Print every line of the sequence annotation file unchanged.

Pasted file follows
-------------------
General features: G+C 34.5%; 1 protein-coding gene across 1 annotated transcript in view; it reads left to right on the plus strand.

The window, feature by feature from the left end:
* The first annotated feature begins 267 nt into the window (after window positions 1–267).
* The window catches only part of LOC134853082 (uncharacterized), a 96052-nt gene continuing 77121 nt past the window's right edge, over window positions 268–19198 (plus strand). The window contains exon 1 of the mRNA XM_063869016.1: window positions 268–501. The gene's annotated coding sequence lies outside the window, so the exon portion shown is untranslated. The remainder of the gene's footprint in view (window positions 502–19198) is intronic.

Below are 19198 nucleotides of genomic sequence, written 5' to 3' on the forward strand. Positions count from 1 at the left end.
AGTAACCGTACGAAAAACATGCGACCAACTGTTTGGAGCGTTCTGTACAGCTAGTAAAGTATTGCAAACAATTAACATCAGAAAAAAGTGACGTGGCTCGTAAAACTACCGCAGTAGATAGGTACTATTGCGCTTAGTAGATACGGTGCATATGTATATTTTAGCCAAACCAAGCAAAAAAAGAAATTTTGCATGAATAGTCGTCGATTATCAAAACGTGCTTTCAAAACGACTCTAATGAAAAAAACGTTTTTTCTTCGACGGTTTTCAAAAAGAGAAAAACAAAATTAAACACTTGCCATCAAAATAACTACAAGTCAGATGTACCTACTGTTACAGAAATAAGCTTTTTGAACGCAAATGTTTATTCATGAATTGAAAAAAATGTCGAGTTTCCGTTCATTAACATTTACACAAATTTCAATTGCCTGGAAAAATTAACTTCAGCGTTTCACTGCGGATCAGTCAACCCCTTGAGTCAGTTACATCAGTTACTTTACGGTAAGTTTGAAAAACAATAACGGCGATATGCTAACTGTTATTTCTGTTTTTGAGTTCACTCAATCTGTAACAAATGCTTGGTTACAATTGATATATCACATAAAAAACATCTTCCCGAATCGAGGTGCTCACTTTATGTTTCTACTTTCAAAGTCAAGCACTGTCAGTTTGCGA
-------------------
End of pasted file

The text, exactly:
General features: G+C 34.5%; 1 protein-coding gene across 1 annotated transcript in view; it reads left to right on the plus strand.

The window, feature by feature from the left end:
* The first annotated feature begins 267 nt into the window (after window positions 1–267).
* The window catches only part of LOC134853082 (uncharacterized), a 96052-nt gene continuing 77121 nt past the window's right edge, over window positions 268–19198 (plus strand). The window contains exon 1 of the mRNA XM_063869016.1: window positions 268–501. The gene's annotated coding sequence lies outside the window, so the exon portion shown is untranslated. The remainder of the gene's footprint in view (window positions 502–19198) is intronic.

Below are 19198 nucleotides of genomic sequence, written 5' to 3' on the forward strand. Positions count from 1 at the left end.
AGTAACCGTACGAAAAACATGCGACCAACTGTTTGGAGCGTTCTGTACAGCTAGTAAAGTATTGCAAACAATTAACATCAGAAAAAAGTGACGTGGCTCGTAAAACTACCGCAGTAGATAGGTACTATTGCGCTTAGTAGATACGGTGCATATGTATATTTTAGCCAAACCAAGCAAAAAAAGAAATTTTGCATGAATAGTCGTCGATTATCAAAACGTGCTTTCAAAACGACTCTAATGAAAAAAACGTTTTTTCTTCGACGGTTTTCAAAAAGAGAAAAACAAAATTAAACACTTGCCATCAAAATAACTACAAGTCAGATGTACCTACTGTTACAGAAATAAGCTTTTTGAACGCAAATGTTTATTCATGAATTGAAAAAAATGTCGAGTTTCCGTTCATTAACATTTACACAAATTTCAATTGCCTGGAAAAATTAACTTCAGCGTTTCACTGCGGATCAGTCAACCCCTTGAGTCAGTTACATCAGTTACTTTACGGTAAGTTTGAAAAACAATAACGGCGATATGCTAACTGTTATTTCTGTTTTTGAGTTCACTCAATCTGTAACAAATGCTTGGTTACAATTGATATATCACATAAAAAACATCTTCCCGAATCGAGGTGCTCACTTTATGTTTCTACTTTCAAAGTCAAGCACTGTCAGTTTGCGA